Monday, 30 June 2014 | 33 comments

Herbed squash gratin

Sometimes life gives you lemons. Sometimes life gives you a behemoth summer squash on your doorstep.



Common wisdom holds that zucchini, yellow squash, and variants therein aren’t really good for much when they get this big. And to be fair, overblown summer squash are a little difficult to love. Spongy and squeaky when you cut into them and lacking the near-seedless-ness that makes smaller, sweeter squash so amenable, most people—Nigel Slater included—advise scooping out the innards and stuffing them. Poor, big ol’ summer squash: relegated to the role of an edible casserole dish.



I set out to use the squash in a non-stuffed way that still made it interesting and good. Typically I make this herbed squash gratin with smaller zucchini, but thinly slicing the larger squash worked perfectly, and the dish cooks long enough that there’s no need to remove the starting-to-be-tough skin. Salting and draining the water from the squash is definitely required no matter the size of squash you employ for this recipe—if you skip that part, your gratin will be swimming in zucchini water that tastes like bad vegetable broth.

We eat this for a light summer dinner or as a side for a heartier affair. While I’ve adapted this recipe from several outlets that bill it for summer squash only, I think it lends itself perfectly for winter squash, too. The recipe below is presented as a “template recipe”: guidance on how to make this no matter what you have around, no matter the time of year. This is a key to seasonal cooking, I think, and I hope to start collecting more of these types of recipes here.

Herbed squash gratin

You’ll need

  1. For the herb sauce—
  2. 1 ½ cups coarsely chopped mixed green seasonal herbs: parsley, mint, basil, marjoram are all good spring/summer choices; or oregano, rosemary, sage for fall/winter
  3. ¾ cup olive oil (or oil of choice)
  4. 1 small clove garlic
  5. Several tablespoons vinegar of choice (I like sherry vinegar here) or fresh lemon juice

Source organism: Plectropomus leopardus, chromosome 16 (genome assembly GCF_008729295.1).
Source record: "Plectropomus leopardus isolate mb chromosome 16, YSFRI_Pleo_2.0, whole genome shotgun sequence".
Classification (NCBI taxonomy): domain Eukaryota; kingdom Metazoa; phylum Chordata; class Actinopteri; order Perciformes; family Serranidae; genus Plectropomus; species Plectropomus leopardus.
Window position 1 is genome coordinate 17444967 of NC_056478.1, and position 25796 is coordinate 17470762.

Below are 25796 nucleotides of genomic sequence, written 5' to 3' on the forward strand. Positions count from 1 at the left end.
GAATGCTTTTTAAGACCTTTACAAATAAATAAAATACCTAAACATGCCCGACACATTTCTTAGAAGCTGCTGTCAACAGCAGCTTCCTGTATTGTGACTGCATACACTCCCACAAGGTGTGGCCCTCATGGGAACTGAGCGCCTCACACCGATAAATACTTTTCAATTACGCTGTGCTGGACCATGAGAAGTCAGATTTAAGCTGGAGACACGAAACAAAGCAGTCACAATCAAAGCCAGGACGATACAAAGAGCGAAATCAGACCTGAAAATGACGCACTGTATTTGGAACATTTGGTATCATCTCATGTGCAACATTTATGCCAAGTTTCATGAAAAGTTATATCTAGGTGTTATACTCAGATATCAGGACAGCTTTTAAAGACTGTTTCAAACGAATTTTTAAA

6. Freshly ground black pepper
  7. For the squash—
  8. 2 pounds squash
  9. 1 ½ cups fresh coarse bread crumbs (Panko works too)
  10. 3 tablespoons unsalted butter
  11. ¾ cups thinly sliced onion
  12. 1 teaspoon minced garlic
  13. A few pinches chile flakes, if desired
  14. 1 cup grated hard salty cheese, such as Parmigiano or Gruyere or Cheddar
  15. Kosher salt and freshly ground black pepper

Directions

  1. Make the herb sauce. In a food processor or mortar and pestle, coarsely pulverize the herbs. Pound the garlic and add it to the mixture. Stir in olive oil, vinegar/lemon juice, and a pinch of black pepper. Taste for seasoning and adjust.
  2. Heat the oven to 400 degrees Fahrenheit. If using summer squash, slice into 1/8-inch thick slices. Toss the slices in a bowl with a few hefty pinches of kosher salt. If using winter squash, halve, peel, seed, and then slice into 1/8 inch slices. Season lightly with salt.
  3. Melt the butter in a skillet until foams up, subsides, and begins to brown. Toss the breadcrumbs in a bowl with the butter.
  4. Discard any accumulated liquid in the bottom of the bowl with the squash in it. To the squash, add the onions, minced garlic, chile (if using), ½ cup herb sauce, and and some pepper. Toss, and add the cheese and half the breadcrumbs. Toss again and taste for seasoning (the raw garlic will be strong at this point, but will mellow in cooking).
  5. Place mixture in a 9-inch casserole dish or in a skillet. Top with remaining breadcrumbs. Bake for 35-40 minutes for summer squash and up to an hour for winter squash, until the squash is tender and the top is dark golden

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§ 33 responses to Herbed squash gratin

  • Whoa, herb cubes! That’s an amazing idea. Last year, I had an overgrown basil plant and a lot of it went to waste when the winter months came around. How long do herb cubes usually last in the freezer?

    • A long time—the basil in this photo is from last July! For basil I just make full-on pesto (very thick). Freeze in ice cube trays, pop out, store in freezer bags. It’s not the same as fresh herbs, obviously, but it something that is cooked, they retain a lot of flavor. Pro-tip: a squeeze of lemon juice keeps the color from getting a bit murky. Also shown here are lemon balm paste and wild onion paste (just herbs, oil, salt, blitzed in a food processor).